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There are three publications on the use of zolpidem for persistent vegetative state.

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Drug induced arousal from the permanent vegetative state

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Of interest, I have recently seen two unusual responses to Ambien.

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One man who underwent a repeat knee replacement in the same knee within a short time after the first. He feels severe pain and spasm around the knee and has developed severe depression. The only medication he has found to relieve the spasm is 5 mg Ambien twice daily.

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Another patient developed severe personality changes with agitation, rocking the body in bed. In less than 20 minutes, after Ambien, she was perfectly normal, quiet, relaxed, calm.

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The material on this site is for informational purposes only.
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It is not legal for me to provide medical advice without an examination.

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It is not a substitute for medical advice, diagnosis or treatment provided by a qualified health care provider.

~~
This site is not for email and not for appointments.

If you wish an appointment, please telephone the office to schedule.

~~~~~

For My Home Page, click here:  Welcome to my Weblog on Pain Management!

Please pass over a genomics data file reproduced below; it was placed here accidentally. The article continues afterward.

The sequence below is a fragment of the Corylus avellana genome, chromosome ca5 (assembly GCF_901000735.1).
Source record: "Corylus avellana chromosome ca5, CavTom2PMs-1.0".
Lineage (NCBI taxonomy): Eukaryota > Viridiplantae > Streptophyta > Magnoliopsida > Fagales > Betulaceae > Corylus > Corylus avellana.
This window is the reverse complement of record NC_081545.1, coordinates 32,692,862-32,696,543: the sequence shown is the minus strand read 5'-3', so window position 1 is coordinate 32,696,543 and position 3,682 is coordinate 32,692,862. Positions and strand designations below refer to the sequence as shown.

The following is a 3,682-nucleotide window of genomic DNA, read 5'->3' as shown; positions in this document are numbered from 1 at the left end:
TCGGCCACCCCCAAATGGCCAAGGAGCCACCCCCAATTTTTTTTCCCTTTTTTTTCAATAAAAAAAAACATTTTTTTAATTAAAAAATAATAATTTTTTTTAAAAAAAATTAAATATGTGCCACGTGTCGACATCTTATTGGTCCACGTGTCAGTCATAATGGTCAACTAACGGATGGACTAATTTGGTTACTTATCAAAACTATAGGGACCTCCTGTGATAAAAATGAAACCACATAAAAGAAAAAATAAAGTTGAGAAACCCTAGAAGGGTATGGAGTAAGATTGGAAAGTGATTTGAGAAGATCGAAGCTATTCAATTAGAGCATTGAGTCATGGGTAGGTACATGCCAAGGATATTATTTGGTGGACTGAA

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Please IGNORE THE ADS BELOW. They are not from me.

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Marijuana: Adverse Effects on Vascular System – Heart Attacks, Strokes, TIA’s, Peripheral Vascular Effects


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Studies were recently published on the lifesaving value of cannabis, marijuana. For many intractable conditions, it may be all that works.

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Yet cannabis, if it is mentioned at all in medical conferences, is treated like a novelty by physician lecturers who may retell its colorful history while largely ignoring its serious potential for harm as well as its remarkable potential for relief so little known to doctors in the Western world.

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Of foremost concern is the vascular system where we do not yet know the function of cannabinoid receptors. For example, in a search a few years ago, I found the youngest person who died after use of cannabis was a healthy 17 year old boy.

 

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Fortunately, this recent publication is available as a PDF: